Why and How to Play IDP
Let’s talk Individual Defensive Players.
IDP is an extremely rewarding way to enjoy fantasy and live football. It adds an element of excitement and challenge to the game, but comes with a stigma and fear of time commitment and complexity.
Fantasy football is really, at its core, just a game of numbers based on probability and uncertainty that we, as team owners, are trying to reduce by making informed decisions. This is true for building a team, drafting and auctioning, and of course, fielding a weekly roster.
My belief is that fantasy should be a rewarding experience for investing your time into something you enjoy, meaning, you get what you put in. What we give up is time, and what we receive is the pleasure of crushing our opponents and flexing out prowess, and in many cases some money and awesome trophies.
Time however is a valuable thing, and it’s what often deters people from playing IDP in the first place, but it doesn’t have to be.
I believe the time we invest in fantasy sports should be based on a tiered system, and people should play to the level they feel is the best balance for them. I can say wholeheartedly that we can help you reduce your time investment to help you navigate through the noise, get the information needed, and have an awesome fantasy experience that includes IDP.
On the offensive side of the football, getting reliable information is far more accessible than on the defensive side, and that’s primarily because the offense is much easier to predict. It’s safe and has fewer stats on top of having 5 fewer players on the field as well.
When you factor in adding those 5 players back on defense, combined with the increase to available statistics, you’re immediately starting with increased uncertainty, making it more difficult to project outcomes. However, there are reasonable ways of measuring and predicting defensive performances that can get you started in IDP with very little difficulty or time investment.
Tier 1 – Opportunity
There is no greater measure in my mind for defensive players then opportunity. The first statistic you should search for is snap count and percentage. It’s quite simple, players that are on the field for 90+ percent of defensive snaps are simply more likely to be in on a defensive play.
This is the best place for you to start, and working with snap count alone can help you see great returns in your IDP lineups.
Personally, I use Airyards for this information. Under sortable data > snap data, in the header menu. This data can be sorted by positions, season, teams, weeks and then downloaded. It’s fast, easy to use and will give you a strong idea of who the cornerstone pieces are for each team. It can also be used for offense,
Tier 2 – Matchups/Tendencies
The second level, if you choose to add more time to your defensive research, is understanding matchups and tendencies of opposing offenses. This is commonly shown in most platforms as OPRK or some variation, but essentially, it’s your opponent’s ranking against that player’s position. Although this measure is quite helpful when gauging offense, the defense is a different beast when it comes to measuring a player’s performance. Not all defensive players or coordinators are made equal!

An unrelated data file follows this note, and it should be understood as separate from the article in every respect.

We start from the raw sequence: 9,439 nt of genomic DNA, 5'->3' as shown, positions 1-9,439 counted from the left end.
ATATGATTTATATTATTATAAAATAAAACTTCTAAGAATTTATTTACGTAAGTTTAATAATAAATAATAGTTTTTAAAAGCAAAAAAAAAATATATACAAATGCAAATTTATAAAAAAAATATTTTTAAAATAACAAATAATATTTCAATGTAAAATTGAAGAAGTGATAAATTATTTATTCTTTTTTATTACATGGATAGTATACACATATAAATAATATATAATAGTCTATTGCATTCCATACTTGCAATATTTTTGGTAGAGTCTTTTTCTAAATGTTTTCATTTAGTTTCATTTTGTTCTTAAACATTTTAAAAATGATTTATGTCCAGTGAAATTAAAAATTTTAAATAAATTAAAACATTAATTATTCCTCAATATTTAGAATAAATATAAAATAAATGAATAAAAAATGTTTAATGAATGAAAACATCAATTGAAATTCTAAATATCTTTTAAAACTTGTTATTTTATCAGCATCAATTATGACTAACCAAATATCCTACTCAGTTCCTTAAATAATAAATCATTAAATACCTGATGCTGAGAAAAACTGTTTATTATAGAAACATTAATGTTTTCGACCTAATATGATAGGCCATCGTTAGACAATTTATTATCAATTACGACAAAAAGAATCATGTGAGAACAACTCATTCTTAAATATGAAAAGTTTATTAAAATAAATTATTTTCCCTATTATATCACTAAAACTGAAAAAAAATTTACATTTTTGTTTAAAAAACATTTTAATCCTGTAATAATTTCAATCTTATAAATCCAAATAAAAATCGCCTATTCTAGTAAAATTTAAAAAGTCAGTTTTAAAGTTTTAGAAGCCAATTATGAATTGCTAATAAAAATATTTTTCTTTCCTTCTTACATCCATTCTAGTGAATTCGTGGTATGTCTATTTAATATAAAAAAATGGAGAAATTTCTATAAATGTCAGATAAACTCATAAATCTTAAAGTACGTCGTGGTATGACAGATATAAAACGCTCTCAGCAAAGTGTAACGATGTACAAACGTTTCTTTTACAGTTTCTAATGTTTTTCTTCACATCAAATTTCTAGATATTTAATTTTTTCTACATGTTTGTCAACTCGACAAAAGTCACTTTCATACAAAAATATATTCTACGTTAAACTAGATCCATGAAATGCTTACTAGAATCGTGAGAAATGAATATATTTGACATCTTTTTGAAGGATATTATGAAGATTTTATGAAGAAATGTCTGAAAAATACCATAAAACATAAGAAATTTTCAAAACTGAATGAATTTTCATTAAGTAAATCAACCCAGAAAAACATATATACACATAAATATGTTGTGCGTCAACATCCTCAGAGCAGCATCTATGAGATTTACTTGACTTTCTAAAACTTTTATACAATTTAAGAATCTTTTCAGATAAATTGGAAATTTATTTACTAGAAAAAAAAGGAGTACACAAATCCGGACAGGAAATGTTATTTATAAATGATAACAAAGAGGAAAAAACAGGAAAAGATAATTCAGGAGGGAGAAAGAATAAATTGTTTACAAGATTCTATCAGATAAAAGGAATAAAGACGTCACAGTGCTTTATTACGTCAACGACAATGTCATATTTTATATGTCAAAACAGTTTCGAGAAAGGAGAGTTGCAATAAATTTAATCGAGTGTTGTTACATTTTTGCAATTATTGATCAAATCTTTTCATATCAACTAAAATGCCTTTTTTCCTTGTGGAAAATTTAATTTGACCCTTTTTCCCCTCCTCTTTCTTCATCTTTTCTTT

What I mean by this is, if your linebacker ranks well against an opposing team, that doesn’t mean that you’re particular linebacker does, it simply means linebackers do. There’s a significant difference between the play styles and roles of Von Miller and Bobby Wagner so that ranking won’t portray an accurate reflection.
What you want to look for is the matchup and tendencies of the opposing team. Does the opposing team have a weak offensive line and allow a significant amount of sacks? If so, then your Von Miller play will probably yield more opportunity to score than your Bobby Wagner play.
Simple things to look for in this category are Offensive Line Running and Passing performance, the team’s tendency to run or pass, turnover amounts and types.
Pro Football Focus is a great resource for offensive line grading and they publish weekly articles on rankings and matchups. You can also use any of the large sites to acquire turnover numbers.
Tier 3 – Deeper Understanding
The final level of commitment I would recommend would be developing a deeper understanding of the game, particularly defensive schemes and the coach’s and coordinators behind the mics calling the plays.
Understanding the differences in a 3-4 Zone Blitz Defense compared to a Tampa2 and how those schemes affect the players on their respective rosters will give you a strong sense of when particular matchups favor your players. Every Coach also has play calling tendencies that might favor some players over others when you’re considering building your roster.
When you look at the success this year of say, rookie Safety Derwin James, you can attribute much of that to Gus Bradley and having his scheme open up opportunities for James to play the exact way his skill set allows him too. If you’re able to understand the scheme, the coach and the player, then you’ll unlock a lot of knowledge when it comes to building your Dynasty.
In conclusion, applying each of these tiers requires the previous, but even investing a small amount of time into the first level will yield results and give you the confidence to play IDP without sacrificing much time at all.
I would recommend IDP to everyone who likes to play fantasy, because watching a Khalil Mack Sack, Force Fumble, Recovery TD in one play, is far more exciting than any run or catch you’ll see on the offensive side of the ball, I promise.